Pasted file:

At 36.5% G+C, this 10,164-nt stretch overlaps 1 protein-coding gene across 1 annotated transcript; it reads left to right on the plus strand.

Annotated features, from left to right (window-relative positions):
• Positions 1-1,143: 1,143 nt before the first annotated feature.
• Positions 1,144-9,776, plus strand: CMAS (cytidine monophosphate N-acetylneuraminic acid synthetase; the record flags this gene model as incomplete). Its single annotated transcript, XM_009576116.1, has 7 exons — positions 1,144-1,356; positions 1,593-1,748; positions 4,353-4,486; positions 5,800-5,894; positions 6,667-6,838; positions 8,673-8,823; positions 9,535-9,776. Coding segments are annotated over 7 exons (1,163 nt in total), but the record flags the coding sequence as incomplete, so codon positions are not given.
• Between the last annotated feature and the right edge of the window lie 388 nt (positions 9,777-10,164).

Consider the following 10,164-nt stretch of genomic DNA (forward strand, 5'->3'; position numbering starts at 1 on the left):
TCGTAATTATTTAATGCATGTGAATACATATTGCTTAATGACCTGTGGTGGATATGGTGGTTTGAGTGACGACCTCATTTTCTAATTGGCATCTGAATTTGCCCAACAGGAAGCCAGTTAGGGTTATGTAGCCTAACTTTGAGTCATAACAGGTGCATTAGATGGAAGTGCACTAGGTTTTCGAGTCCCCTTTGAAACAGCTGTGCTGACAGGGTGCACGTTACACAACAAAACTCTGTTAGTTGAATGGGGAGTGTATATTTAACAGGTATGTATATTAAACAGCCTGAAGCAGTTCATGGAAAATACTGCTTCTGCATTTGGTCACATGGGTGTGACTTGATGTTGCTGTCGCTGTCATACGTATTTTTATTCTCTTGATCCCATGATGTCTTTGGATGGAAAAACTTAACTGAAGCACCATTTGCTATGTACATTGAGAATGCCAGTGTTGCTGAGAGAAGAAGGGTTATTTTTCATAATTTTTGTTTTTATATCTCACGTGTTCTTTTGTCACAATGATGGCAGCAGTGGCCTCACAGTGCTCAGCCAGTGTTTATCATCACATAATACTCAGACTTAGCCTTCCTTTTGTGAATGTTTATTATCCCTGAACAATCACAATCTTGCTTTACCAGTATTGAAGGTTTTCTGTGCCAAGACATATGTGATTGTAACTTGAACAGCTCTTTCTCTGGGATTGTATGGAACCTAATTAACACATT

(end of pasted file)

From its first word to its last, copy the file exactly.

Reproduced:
At 36.5% G+C, this 10,164-nt stretch overlaps 1 protein-coding gene across 1 annotated transcript; it reads left to right on the plus strand.

Annotated features, from left to right (window-relative positions):
• Positions 1-1,143: 1,143 nt before the first annotated feature.
• Positions 1,144-9,776, plus strand: CMAS (cytidine monophosphate N-acetylneuraminic acid synthetase; the record flags this gene model as incomplete). Its single annotated transcript, XM_009576116.1, has 7 exons — positions 1,144-1,356; positions 1,593-1,748; positions 4,353-4,486; positions 5,800-5,894; positions 6,667-6,838; positions 8,673-8,823; positions 9,535-9,776. Coding segments are annotated over 7 exons (1,163 nt in total), but the record flags the coding sequence as incomplete, so codon positions are not given.
• Between the last annotated feature and the right edge of the window lie 388 nt (positions 9,777-10,164).

Consider the following 10,164-nt stretch of genomic DNA (forward strand, 5'->3'; position numbering starts at 1 on the left):
TCGTAATTATTTAATGCATGTGAATACATATTGCTTAATGACCTGTGGTGGATATGGTGGTTTGAGTGACGACCTCATTTTCTAATTGGCATCTGAATTTGCCCAACAGGAAGCCAGTTAGGGTTATGTAGCCTAACTTTGAGTCATAACAGGTGCATTAGATGGAAGTGCACTAGGTTTTCGAGTCCCCTTTGAAACAGCTGTGCTGACAGGGTGCACGTTACACAACAAAACTCTGTTAGTTGAATGGGGAGTGTATATTTAACAGGTATGTATATTAAACAGCCTGAAGCAGTTCATGGAAAATACTGCTTCTGCATTTGGTCACATGGGTGTGACTTGATGTTGCTGTCGCTGTCATACGTATTTTTATTCTCTTGATCCCATGATGTCTTTGGATGGAAAAACTTAACTGAAGCACCATTTGCTATGTACATTGAGAATGCCAGTGTTGCTGAGAGAAGAAGGGTTATTTTTCATAATTTTTGTTTTTATATCTCACGTGTTCTTTTGTCACAATGATGGCAGCAGTGGCCTCACAGTGCTCAGCCAGTGTTTATCATCACATAATACTCAGACTTAGCCTTCCTTTTGTGAATGTTTATTATCCCTGAACAATCACAATCTTGCTTTACCAGTATTGAAGGTTTTCTGTGCCAAGACATATGTGATTGTAACTTGAACAGCTCTTTCTCTGGGATTGTATGGAACCTAATTAACACATT